MILWAUKEE — It will be months before official 2020 election turnout numbers are known in the State of Wisconsin but the leaders of the grassroots organization, Voces De La Frontera Action (VDLFA) believe there is enough evidence to show the Latino community made the difference in flipping the Badger State for the Democrats.
“We did it,” Christine Neumann-Ortiz, Executive Director for Voces de la Frontera Action said. “It almost seems unreal now.”
Neumann-Ortiz spoke to organizers Friday, celebrating the projected Biden win in Wisconsin. She says the apparent win is due in part to their efforts in activating Latino voters across the state.
“For us, right now, We know in Wisconsin, with the margin so thin, the Latino vote new and infrequent voters will be a critical part of that margin,” She said.
Her theory comes from a couple of different factors. First, a study by The American Election Eve Poll showed 74 percent of Latinos in Wisconsin were supporting Biden. The study was a small sample size, interviewing some 400 voters who either already voted or guaranteed they would be voting. However, if you pair that with the work Voces de la Frontera Action and others were doing on the ground, it paints a better picture of the impact from Latino voters.
VDLFA says they registered some 20,000 new or infrequent Latino voters in the state.
“The key is expanding the base,” Ed Fallone, Chairman of Todos Con Biden said. “Getting new Latino voters out there and higher participation.”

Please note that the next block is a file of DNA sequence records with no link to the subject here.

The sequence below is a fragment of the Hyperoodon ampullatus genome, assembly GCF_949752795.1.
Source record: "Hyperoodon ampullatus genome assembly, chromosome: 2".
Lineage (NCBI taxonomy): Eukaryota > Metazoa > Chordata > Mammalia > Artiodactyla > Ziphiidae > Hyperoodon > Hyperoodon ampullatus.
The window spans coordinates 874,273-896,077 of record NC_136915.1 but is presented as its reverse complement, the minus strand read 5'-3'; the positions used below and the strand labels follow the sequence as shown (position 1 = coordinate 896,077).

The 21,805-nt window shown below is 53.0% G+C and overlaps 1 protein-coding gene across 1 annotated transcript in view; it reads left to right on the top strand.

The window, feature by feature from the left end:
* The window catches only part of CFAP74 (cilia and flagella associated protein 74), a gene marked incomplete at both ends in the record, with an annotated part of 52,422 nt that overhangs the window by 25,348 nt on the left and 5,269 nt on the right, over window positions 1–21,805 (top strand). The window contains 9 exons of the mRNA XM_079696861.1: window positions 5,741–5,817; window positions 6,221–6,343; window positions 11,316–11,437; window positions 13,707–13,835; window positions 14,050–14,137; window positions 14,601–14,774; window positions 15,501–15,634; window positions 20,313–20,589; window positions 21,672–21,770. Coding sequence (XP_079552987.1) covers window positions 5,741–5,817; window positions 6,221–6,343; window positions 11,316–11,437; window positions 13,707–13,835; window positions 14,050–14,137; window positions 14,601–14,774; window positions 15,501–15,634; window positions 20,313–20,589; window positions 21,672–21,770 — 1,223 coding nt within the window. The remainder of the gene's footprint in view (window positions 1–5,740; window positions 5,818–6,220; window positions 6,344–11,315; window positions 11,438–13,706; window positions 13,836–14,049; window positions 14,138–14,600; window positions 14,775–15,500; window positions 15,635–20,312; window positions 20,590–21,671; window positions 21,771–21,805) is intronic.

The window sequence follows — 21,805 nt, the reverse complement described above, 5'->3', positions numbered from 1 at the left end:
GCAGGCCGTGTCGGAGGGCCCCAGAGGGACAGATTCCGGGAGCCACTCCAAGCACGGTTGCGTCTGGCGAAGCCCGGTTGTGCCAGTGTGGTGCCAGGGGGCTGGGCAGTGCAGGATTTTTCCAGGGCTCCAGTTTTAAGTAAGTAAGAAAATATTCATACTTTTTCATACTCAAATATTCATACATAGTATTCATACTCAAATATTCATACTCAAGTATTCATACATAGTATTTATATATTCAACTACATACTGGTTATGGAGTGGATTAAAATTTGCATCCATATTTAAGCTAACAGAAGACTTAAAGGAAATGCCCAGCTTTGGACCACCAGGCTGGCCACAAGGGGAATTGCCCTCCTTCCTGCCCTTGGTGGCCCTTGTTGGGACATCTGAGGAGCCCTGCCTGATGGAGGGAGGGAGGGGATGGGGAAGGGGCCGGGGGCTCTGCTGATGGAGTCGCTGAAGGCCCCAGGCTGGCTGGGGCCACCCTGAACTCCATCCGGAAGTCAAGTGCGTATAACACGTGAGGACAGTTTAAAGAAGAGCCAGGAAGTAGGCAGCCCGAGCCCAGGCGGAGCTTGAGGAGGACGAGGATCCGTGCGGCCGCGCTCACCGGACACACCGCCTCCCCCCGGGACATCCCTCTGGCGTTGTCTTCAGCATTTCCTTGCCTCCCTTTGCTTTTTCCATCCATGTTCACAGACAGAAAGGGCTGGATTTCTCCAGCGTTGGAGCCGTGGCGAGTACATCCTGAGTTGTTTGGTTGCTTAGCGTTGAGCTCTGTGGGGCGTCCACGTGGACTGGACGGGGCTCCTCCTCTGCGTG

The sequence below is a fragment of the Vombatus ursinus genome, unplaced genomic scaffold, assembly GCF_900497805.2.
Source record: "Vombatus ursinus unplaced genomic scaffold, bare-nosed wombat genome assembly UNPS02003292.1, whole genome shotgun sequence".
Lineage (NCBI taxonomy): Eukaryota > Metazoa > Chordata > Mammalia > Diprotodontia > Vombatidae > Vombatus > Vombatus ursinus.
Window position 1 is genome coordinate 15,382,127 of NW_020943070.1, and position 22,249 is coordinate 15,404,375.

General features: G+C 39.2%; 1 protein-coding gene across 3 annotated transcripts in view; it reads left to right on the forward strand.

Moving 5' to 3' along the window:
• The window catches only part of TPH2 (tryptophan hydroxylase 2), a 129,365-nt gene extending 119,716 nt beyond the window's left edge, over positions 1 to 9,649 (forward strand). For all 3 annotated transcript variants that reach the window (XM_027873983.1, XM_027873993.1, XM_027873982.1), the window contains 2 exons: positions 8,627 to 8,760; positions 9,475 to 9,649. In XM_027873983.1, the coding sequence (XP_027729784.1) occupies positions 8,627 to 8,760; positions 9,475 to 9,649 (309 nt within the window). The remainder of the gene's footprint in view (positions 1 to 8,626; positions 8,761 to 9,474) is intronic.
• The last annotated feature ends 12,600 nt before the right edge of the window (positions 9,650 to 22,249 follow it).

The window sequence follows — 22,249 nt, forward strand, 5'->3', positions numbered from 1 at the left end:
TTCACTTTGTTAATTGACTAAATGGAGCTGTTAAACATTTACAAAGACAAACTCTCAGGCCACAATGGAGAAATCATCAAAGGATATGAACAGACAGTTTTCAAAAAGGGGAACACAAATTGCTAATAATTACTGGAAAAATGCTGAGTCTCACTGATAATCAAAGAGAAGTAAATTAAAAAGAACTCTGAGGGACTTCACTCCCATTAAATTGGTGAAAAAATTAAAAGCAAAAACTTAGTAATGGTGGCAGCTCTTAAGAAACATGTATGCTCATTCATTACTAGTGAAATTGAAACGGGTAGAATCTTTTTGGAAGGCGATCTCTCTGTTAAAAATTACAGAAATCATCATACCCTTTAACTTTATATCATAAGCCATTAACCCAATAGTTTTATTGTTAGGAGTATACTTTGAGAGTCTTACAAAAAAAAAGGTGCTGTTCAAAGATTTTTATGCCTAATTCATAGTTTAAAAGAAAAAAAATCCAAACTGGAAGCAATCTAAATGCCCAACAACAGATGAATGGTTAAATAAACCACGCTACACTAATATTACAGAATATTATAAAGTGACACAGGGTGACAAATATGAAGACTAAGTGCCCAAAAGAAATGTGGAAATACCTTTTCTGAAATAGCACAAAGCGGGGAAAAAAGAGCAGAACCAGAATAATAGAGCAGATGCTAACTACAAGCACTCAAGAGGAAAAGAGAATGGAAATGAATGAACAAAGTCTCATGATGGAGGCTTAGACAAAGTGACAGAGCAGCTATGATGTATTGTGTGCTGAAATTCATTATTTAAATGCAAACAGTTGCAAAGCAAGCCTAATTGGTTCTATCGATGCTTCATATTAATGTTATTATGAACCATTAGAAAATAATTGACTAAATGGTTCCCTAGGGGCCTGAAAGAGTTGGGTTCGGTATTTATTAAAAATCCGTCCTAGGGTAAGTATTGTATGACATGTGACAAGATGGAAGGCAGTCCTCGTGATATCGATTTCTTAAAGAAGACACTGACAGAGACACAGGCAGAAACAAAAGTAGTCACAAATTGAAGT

Early unofficial numbers show incredible participation by Wisconsin’s Latino electorate.
In 2016, Latino voter turnout rate was 46.7 percent in Wisconsin. The American Election Eve Poll says the 2020 Wisconsin Latino turnout was 74 percent. Based on PEW Research numbers for the total number of eligible Latino voters in the state, that’s an increase of 62,568 Latino voters.
Pair this with the results from 2016 to the unofficial results of 2020. In 2016, President Trump won Wisconsin by 22,748 votes. Unofficially, Joe Biden will take Wisconsin by a margin of 20,539 votes. That is a swing of 43,287 votes. This is the main reason they believe the impact of Latino voters made a difference.
“There has been an awakening of the Latino community,” Neumann-Ortiz said.
“The key to victory in Wisconsin was winning the Latino vote from the top down,” Ed Fallone said.
Now, they say, the key is to continue this momentum in following elections.
“This is building power,” Jake Peña, Relational Voter Program Lead for Voces de la Frontera Action said. “It’s through consistent engagement in the community and something we will continue for years to come.”
This isn’t to say Democrats should just always expect this kind of support from Latino voters in the future. The Associated Press and other outlets have said, President Trump made inroads with the Latino community in other parts of the country, like Miami. He didn’t win them over completely, but made some gains. In an election with such slim margins, smaller voter blocs can push an election one way or another.
“They’re a force,” Neumann-Ortiz said. “A progressive force that needs to be recognized for the leadership they have for engaging family and communities.”
“The Latino community is not monolithic,” Fallone said. “But in Wisconsin, they were a key and decisive part of the election.”
Fallone explained further, now that the elected officials got their support, the Latino community wants to see action.
“There are those in the public, who will argue, in a highly divided country, perhaps some hot button issues like immigration reform should be put off,” Fallone said. “If that happens, Democrats will lose the support of the Latino community. We were there in this election. We made a difference. We expect those who got elected to take action.”